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Monk Sues L'Oreal For Stealing Anti-Aging Cream Revitalift And Defrauding His Charity For The Poor

September 1. 2017


A former monk, Dennis Wyrzykowski, has sued L'Oreal over their Revitalift anti-aging face cream, alleging patent infringement. Wyrzykowski licensed a patent from the University of Massachusetts Medical School, for his religious charity, the Teresian Carmelites. The patent is for the chemical compound Adenosine a recreation of a substance found in the heart, which is said to increase skin's elasticity.

Since 2009 Wyrzykowsk's charity has been selling a skin cream called Easeamine, which contains the Adenosine chemical compound, with proceeds going to charity. Recently, L'Oreal began using the chemical compound Adenosine in a product they've named Revalift and without licensing it from Wyrzykowski, who had exclusive rights, based on his agreement with the University of Massachusetts Medical School.

The University of Massachusetts Medical School has also joined the lawsuit as a plaintiff, seeking to protect their preexisting patent and licensing agreement with Wyrzykowsk's charity. Wyrzykowsk stated of the patent infringement, "For me, L'Oreal pillaged the poor, that's what they did."

He is correct in his assertion. This is barefaced greed on the part of a major corporation. Most universities prefer their work be used for altruistic purposes and made a binding agreement with the monk's charity. L'Oreal should be made to forfeit every dime they've made from the theft, pay massive fines and face racketeering charges for stealing from a charity and university.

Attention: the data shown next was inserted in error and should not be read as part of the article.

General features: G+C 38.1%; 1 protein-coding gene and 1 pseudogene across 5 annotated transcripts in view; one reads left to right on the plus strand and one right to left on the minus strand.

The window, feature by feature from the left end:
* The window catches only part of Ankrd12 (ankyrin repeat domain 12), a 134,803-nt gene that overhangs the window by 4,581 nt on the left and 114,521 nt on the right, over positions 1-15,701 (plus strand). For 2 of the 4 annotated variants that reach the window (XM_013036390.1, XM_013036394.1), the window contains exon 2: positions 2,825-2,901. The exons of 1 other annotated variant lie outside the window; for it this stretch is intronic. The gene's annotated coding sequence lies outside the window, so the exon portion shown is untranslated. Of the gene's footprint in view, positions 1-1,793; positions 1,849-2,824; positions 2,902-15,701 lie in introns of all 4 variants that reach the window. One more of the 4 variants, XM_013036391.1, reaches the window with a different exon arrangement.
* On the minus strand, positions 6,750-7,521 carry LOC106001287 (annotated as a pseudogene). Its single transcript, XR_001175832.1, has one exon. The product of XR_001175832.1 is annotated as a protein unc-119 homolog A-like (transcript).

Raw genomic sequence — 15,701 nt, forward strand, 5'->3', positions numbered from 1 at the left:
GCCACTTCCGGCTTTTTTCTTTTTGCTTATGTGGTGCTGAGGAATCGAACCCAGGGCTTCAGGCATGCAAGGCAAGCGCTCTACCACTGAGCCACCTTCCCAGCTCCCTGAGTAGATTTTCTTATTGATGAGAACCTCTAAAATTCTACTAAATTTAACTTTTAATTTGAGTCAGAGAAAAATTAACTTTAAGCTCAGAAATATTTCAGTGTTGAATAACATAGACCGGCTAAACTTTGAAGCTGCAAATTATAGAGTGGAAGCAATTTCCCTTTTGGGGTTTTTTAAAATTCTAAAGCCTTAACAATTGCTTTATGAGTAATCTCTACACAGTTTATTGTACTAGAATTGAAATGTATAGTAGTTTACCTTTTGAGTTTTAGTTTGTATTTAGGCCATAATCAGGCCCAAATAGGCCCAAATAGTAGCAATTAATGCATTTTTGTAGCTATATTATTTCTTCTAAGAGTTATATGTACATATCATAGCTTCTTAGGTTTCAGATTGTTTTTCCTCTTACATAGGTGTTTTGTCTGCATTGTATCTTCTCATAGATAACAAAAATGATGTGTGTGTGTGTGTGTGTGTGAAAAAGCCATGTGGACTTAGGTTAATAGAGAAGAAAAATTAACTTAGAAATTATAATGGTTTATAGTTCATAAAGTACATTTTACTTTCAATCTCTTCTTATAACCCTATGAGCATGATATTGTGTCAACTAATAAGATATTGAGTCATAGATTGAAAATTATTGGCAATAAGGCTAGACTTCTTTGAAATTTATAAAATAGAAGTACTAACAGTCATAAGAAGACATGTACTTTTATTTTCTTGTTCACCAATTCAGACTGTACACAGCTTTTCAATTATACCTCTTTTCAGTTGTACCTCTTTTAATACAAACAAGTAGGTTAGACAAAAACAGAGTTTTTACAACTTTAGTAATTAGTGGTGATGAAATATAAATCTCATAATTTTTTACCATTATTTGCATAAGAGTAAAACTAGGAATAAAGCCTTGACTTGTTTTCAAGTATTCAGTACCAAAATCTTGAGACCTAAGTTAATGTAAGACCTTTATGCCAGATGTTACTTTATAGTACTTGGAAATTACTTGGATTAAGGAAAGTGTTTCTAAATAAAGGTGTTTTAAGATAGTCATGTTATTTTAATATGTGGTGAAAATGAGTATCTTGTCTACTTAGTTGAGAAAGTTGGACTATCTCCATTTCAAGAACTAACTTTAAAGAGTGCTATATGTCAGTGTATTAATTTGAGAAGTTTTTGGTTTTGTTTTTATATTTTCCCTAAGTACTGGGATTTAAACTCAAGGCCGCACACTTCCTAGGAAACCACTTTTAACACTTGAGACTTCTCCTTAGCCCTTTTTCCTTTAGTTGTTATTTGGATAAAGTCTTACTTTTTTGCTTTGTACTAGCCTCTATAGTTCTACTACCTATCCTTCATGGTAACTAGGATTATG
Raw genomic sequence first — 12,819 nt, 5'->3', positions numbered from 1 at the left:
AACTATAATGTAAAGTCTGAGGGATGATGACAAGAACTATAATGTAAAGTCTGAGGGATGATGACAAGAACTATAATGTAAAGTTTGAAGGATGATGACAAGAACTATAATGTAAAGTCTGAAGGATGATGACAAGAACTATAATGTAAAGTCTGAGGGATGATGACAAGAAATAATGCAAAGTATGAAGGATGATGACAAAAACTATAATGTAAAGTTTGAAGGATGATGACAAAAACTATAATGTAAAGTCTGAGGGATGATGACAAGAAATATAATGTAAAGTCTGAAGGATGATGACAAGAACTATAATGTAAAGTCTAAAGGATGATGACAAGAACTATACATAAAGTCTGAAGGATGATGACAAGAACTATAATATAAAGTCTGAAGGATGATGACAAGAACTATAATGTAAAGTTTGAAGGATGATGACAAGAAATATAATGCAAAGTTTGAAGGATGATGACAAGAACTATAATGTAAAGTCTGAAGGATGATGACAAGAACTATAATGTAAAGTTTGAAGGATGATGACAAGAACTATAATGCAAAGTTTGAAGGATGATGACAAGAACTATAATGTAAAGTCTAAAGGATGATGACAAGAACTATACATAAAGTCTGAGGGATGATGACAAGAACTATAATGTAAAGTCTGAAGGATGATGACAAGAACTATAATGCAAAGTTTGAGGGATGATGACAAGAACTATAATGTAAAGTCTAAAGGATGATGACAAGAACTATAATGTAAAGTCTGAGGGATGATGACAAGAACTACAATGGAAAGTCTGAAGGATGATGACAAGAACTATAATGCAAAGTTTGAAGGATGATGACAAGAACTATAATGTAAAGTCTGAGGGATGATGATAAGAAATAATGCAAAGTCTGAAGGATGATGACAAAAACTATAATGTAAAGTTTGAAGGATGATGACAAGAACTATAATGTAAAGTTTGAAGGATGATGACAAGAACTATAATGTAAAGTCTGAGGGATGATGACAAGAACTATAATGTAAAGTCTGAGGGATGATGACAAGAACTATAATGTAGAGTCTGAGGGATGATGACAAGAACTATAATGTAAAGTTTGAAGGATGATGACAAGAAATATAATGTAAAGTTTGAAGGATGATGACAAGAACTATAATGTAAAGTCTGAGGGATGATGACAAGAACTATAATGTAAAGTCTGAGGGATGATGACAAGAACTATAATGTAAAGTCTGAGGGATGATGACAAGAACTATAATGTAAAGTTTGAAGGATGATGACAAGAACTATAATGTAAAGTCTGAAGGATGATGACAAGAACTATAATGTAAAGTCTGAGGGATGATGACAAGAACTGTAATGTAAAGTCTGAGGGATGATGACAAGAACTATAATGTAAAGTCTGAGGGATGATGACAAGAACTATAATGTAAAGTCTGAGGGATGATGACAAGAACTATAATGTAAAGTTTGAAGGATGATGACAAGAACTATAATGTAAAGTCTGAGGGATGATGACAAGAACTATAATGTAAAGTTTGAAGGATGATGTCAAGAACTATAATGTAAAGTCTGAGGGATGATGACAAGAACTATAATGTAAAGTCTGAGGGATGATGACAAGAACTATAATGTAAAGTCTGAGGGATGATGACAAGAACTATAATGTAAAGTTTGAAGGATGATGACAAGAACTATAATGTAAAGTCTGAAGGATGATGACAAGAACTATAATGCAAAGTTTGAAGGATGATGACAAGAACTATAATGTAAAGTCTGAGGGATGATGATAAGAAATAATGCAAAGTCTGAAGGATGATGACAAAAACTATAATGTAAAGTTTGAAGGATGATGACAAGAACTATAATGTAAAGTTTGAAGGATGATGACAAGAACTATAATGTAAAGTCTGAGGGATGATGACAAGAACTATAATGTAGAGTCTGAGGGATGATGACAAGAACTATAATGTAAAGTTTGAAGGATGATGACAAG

Former monk sues L'Oreal over patented anti-ageing formula

August 31 2017 - A US former Catholic monk is suing beauty giant L'Oreal, alleging they stole his patented anti-ageing cream formula. Dennis Wyrzykowski, from Massachussetts, has filed a lawsuit against L'Oreal regarding their use of a technology that uses chemical compound adenosine. Adenosine is a compound found in the human heart which has been found to increase the skin's elasticity. It is used by L'Oreal in its popular Revitalift anti-ageing range.

According to court documents, the technology was developed by the University of Massachusetts Medical School in 2009, and subsequently licensed to Wyrzykowski, the leader of religious charity, the Teresian Carmelites, based in Millbury, Massachusetts. The group were originally a religious order within the Catholic Church, but have not been recognised by Massachusetts' Diocese of Worchester since 2008 when their total of three consecrated members was deemed too small to be a viable religious community, local news outlet the Telegram reported at the time.




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